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Phys Ther Sport. 2016 Sep;21:75-81. doi: 10.1016/j.ptsp.2016.07.001. Epub 2016 Jul 9.

Hand-held dynamometry strength measures for internal and external rotation demonstrate superior reliability, lower minimal detectable change and higher correlation to isokinetic dynamometry than externally-fixed dynamometry of the shoulder.

Author information

1
Department of Physical Therapies, Australian Institute of Sport, Canberra, Australia. Electronic address: kylie.holt@ausport.gov.au.
2
Department of Physical Therapies, Australian Institute of Sport, Canberra, Australia; University of Canberra Research Institute for Sport and Exercise, Australia.
3
Regent Street Physiotherapy, Newcastle, Australia.
4
Department of Physical Therapies, Australian Institute of Sport, Canberra, Australia; Physiotherapy Discipline, Faculty of Health, University of Canberra, Australia; Australian Centre for Research Into Injury in Sport and Its Prevention (ACRISP), Federation University, Australia.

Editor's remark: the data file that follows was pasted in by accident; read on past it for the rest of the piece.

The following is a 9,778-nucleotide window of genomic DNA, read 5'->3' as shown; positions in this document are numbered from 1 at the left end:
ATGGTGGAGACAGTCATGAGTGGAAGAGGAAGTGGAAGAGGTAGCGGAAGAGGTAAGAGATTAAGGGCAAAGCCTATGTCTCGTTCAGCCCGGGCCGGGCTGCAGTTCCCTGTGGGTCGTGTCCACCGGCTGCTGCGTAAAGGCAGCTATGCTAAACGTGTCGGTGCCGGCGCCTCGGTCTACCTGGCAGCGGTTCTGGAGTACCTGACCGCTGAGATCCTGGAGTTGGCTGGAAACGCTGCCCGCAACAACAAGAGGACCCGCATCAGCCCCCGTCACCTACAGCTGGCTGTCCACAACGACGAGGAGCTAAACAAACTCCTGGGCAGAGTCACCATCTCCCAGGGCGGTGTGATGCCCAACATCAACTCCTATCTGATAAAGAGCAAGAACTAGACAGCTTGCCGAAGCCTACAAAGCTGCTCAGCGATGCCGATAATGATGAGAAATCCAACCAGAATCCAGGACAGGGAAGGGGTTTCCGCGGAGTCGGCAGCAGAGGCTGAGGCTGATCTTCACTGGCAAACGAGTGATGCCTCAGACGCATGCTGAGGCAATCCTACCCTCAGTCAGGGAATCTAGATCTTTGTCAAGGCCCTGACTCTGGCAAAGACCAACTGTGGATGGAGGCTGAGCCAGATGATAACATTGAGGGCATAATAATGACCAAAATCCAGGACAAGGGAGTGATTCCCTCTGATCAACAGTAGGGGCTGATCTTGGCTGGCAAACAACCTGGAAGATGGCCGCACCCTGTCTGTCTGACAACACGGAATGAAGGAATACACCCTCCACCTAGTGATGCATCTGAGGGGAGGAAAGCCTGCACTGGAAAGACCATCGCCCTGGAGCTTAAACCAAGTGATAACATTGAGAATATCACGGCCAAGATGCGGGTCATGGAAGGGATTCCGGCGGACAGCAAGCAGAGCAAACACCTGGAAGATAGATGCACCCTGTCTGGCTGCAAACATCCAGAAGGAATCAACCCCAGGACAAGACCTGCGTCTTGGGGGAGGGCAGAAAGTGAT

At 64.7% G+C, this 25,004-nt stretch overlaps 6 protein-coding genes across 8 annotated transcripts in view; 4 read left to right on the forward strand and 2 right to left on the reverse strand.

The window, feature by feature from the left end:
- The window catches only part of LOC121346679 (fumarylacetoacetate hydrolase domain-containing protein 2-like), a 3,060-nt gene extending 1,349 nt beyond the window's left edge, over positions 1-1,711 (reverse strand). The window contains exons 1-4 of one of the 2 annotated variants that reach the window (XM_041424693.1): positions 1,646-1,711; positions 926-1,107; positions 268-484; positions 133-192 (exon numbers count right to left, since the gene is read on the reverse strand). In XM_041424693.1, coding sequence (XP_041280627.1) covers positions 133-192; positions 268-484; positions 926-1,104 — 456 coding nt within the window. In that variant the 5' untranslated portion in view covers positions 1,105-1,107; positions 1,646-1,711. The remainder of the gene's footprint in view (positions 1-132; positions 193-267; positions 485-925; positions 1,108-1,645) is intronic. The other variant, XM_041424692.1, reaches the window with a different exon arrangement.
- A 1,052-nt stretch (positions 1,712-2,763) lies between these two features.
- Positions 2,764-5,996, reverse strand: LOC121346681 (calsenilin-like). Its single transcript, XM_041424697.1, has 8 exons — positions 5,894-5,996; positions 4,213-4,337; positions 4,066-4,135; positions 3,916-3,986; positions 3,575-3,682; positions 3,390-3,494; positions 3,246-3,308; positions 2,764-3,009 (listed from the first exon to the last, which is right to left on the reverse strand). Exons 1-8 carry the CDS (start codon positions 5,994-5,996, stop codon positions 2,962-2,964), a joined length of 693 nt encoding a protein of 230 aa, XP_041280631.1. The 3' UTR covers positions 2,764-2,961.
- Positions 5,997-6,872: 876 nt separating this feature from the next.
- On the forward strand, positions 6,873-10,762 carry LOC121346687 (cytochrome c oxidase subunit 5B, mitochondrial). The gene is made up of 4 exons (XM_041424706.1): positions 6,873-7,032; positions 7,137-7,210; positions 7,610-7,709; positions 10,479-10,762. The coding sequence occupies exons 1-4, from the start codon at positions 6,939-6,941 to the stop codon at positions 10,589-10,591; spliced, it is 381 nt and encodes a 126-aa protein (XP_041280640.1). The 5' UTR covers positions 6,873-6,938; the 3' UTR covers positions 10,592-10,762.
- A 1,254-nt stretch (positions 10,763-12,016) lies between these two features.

Abstract

OBJECTIVES:

To investigate inter and intra-rater reliability of hand held (HHD) and externally fixed (EFD) dynamometry for shoulder internal (IR) and external rotation (ER) strength and their correlation to isokinetic testing.

DESIGN:

Within participant, inter and intra-rater reliability study.

PARTICIPANTS:

Twenty active, healthy male and female participants underwent testing by two examiners.

OUTCOME MEASURES:

Intra-class coefficients (ICC), percentage standard error of measurement (%SEM), and percentage minimal detectable change (%MDC) were calculated for inter-rater, intra-day and intra-rater, inter-week reliability. Maximum and average of three repetitions were compared to the isokinetic results at three speeds (60°/sec, 180°/sec, 240°/sec) for both concentric and eccentric contractions.

RESULTS:

Inter and intra-tester values demonstrated good to high agreement (HHD, ICC range = 0.89-0.97, %SEM = 4.80-8.60%, %MDC = 13.29-23.70%; EFD, ICC = 0.88-0.96, %SEM = 6.60-11.00%, %MDC = 18.40-30.04%). HHD and EFD showed moderate to very strong correlations to the isokinetic testing (HHD, r = 0.45-0.86; EFD, r = 0.49-0.83).

CONCLUSIONS:

The results of this study indicate that both EFD and HHD are suitable for clinical practice and research. Hand-held dynamometry is preferred due to its higher intra- and inter-rater reliability and smaller MDC and lower SEM.

KEYWORDS:

Dynamometry; Reliability; Rotator cuff; Shoulder strength

PMID:
27500450
DOI:
10.1016/j.ptsp.2016.07.001
[Indexed for MEDLINE]

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